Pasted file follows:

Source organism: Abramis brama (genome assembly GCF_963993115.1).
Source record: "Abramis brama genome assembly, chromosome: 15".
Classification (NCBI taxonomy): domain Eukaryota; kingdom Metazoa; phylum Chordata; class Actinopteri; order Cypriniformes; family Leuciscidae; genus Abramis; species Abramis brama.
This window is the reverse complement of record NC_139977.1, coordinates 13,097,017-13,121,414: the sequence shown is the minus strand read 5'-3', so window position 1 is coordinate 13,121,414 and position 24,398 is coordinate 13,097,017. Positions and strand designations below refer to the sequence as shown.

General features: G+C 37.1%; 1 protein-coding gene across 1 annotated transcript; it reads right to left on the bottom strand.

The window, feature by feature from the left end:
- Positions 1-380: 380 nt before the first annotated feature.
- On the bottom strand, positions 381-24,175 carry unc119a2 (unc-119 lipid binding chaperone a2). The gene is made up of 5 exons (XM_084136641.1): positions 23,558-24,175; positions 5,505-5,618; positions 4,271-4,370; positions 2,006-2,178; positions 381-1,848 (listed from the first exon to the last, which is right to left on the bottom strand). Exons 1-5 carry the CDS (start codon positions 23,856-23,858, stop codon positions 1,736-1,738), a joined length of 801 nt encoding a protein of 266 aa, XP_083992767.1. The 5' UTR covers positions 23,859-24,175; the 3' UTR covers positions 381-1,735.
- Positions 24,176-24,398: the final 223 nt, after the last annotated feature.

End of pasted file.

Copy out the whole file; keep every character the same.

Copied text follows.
Source organism: Abramis brama (genome assembly GCF_963993115.1).
Source record: "Abramis brama genome assembly, chromosome: 15".
Classification (NCBI taxonomy): domain Eukaryota; kingdom Metazoa; phylum Chordata; class Actinopteri; order Cypriniformes; family Leuciscidae; genus Abramis; species Abramis brama.
This window is the reverse complement of record NC_139977.1, coordinates 13,097,017-13,121,414: the sequence shown is the minus strand read 5'-3', so window position 1 is coordinate 13,121,414 and position 24,398 is coordinate 13,097,017. Positions and strand designations below refer to the sequence as shown.

General features: G+C 37.1%; 1 protein-coding gene across 1 annotated transcript; it reads right to left on the bottom strand.

The window, feature by feature from the left end:
- Positions 1-380: 380 nt before the first annotated feature.
- On the bottom strand, positions 381-24,175 carry unc119a2 (unc-119 lipid binding chaperone a2). The gene is made up of 5 exons (XM_084136641.1): positions 23,558-24,175; positions 5,505-5,618; positions 4,271-4,370; positions 2,006-2,178; positions 381-1,848 (listed from the first exon to the last, which is right to left on the bottom strand). Exons 1-5 carry the CDS (start codon positions 23,856-23,858, stop codon positions 1,736-1,738), a joined length of 801 nt encoding a protein of 266 aa, XP_083992767.1. The 5' UTR covers positions 23,859-24,175; the 3' UTR covers positions 381-1,735.
- Positions 24,176-24,398: the final 223 nt, after the last annotated feature.